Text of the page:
By Chris | December 5, 2007
I tutor a Principles of Macroeconomics class and today I helped some students prepare for a final exam question on the causes of the subprime housing meltdown. We discussed how the packaging and sale of securities on Wall Street provided the wrong incentives for banks granting loans. The tendency of appraisers to overvalue homes was considered. Low interest rates and irresponsible (occasionally fraudulent) borrowers were also mentioned as culprits.
Growing up in the 90’s my mom was constantly looking for a new house. We went to a lot of open houses. It got to the point where she knew most of the Realtors in my hometown of 50,000 on a first name basis. And while, she never found anything with the charm and location of our brown house with black walnut trees, perusing houses with my mom gave me a pretty good pulse on the housing market. And prices always went up, at a surprising rate. Initially, I thought a growing population was the driver of price increases. Land, as a finite resource, will become more expensive as more people are alive to demand it. But, population growth alone can’t explain real estate prices. The U.S. population grows at approximately 1 percent per year. Moreover, land is usually a small percentage (maybe 25% at most) of the cost of a new house. In California, and elsewhere, restrictions on land use have likely contributed to higher housing prices. But, the root of growth in national housing prices lies elsewhere.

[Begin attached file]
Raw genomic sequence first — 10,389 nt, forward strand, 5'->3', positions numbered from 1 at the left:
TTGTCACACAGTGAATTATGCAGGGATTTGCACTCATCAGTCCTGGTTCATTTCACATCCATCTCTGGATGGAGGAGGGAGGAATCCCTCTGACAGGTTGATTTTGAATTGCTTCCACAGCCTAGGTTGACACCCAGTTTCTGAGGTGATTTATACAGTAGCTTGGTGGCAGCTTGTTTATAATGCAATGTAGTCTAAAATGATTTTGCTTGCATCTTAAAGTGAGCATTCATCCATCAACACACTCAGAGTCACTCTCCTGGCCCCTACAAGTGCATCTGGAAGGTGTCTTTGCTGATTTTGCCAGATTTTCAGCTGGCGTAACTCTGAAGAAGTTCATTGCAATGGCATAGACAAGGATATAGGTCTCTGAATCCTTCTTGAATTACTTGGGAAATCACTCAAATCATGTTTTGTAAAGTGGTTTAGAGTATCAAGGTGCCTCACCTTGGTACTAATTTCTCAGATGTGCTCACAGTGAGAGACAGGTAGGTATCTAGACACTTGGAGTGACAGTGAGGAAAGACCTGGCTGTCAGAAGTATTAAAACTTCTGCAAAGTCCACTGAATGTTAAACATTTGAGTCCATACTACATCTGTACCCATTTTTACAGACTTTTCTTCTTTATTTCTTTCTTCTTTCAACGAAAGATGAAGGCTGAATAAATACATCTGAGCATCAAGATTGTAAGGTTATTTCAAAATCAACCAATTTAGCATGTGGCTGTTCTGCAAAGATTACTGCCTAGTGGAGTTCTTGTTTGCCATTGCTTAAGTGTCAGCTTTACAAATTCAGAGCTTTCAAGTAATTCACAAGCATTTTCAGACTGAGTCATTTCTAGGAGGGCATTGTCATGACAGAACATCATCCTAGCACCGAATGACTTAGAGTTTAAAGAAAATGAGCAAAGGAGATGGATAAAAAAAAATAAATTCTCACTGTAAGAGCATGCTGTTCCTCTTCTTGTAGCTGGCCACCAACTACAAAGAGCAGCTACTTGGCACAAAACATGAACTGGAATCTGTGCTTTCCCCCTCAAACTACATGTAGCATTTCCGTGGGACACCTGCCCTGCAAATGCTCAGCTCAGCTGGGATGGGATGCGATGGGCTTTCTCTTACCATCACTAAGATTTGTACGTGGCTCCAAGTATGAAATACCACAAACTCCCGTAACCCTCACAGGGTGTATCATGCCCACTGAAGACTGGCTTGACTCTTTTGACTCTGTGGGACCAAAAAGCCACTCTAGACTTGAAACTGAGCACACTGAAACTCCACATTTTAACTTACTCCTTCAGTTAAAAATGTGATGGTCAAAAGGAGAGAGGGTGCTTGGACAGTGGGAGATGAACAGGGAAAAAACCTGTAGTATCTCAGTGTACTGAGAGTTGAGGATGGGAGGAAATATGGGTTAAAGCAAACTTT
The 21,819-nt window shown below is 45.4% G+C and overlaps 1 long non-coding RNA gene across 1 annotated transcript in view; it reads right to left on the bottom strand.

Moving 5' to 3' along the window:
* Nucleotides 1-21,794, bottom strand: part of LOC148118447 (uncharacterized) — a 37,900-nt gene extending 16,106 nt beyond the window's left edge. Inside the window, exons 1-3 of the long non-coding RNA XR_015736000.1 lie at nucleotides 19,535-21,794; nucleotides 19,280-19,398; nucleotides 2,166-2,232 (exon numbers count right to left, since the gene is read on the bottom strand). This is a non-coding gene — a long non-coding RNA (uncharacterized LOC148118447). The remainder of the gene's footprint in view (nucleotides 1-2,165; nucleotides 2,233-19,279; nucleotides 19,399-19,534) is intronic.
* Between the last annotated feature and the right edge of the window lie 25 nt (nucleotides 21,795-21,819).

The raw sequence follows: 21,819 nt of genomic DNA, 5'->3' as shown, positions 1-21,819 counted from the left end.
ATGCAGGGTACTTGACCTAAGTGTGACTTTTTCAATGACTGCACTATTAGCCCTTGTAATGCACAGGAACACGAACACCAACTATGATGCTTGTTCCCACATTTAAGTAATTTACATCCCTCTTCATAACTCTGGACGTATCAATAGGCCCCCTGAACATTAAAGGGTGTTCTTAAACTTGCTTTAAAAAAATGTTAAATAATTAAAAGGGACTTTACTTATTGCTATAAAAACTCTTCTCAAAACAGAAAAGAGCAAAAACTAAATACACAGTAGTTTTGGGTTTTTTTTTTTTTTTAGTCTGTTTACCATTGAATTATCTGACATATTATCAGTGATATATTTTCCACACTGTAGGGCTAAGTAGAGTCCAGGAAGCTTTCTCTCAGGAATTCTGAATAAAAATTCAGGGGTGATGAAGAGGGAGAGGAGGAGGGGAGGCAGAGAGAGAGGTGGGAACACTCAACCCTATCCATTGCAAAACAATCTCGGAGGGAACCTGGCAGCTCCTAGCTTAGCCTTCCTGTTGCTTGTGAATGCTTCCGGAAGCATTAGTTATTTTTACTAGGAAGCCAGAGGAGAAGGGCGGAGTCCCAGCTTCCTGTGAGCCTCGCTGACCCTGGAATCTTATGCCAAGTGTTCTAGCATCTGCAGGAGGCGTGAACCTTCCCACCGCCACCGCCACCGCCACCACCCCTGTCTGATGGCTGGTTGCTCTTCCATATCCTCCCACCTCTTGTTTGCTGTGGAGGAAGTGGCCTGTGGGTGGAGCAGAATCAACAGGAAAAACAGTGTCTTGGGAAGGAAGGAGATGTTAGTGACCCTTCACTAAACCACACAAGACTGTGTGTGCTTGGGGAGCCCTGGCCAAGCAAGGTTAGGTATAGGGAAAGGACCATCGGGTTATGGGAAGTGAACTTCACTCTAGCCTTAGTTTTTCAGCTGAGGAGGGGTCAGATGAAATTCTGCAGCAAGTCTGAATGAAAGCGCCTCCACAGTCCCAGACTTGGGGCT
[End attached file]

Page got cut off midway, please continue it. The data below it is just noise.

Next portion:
While median income has grown slowly over the last decade and a half, consumers tastes and preferences have changed dramatically. One need look only to the most recent subdivision to see that today’s median home dwarfs those built in the 1960’s and 1970’s. I found the argument made by this article very compelling:
People have become so enthralled with status that they seem to have forgotten the reason why we live under a roof and between four walls–shelter.At one point, that’s all a home really was. Nowadays, things are a bit different. Owning a home has not only become the equivalent of owning a piece of the American dream, it has become a way to measure success.
An overwhelming number of people embraced this concept during the most recent housing boom. Home prices began to swell beyond reasonable levels as more and more people bought into the market.
It wasn’t long before it became impossible for most people to buy median-priced homes on median incomes. By 2005, people were spending 60 percent more on average in the largest metro areas to buy rather than rent.
Median income doesn’t capture the entire picture. Higher incomes in the top percentiles have been growing at a faster rate than median income and some of that income is being plunked into real estate. Nevertheless, in a country so image conscience that average annual savings is often negative, is it really surprising that lots of homeowners have bit off more than they can chew when purchasing their home?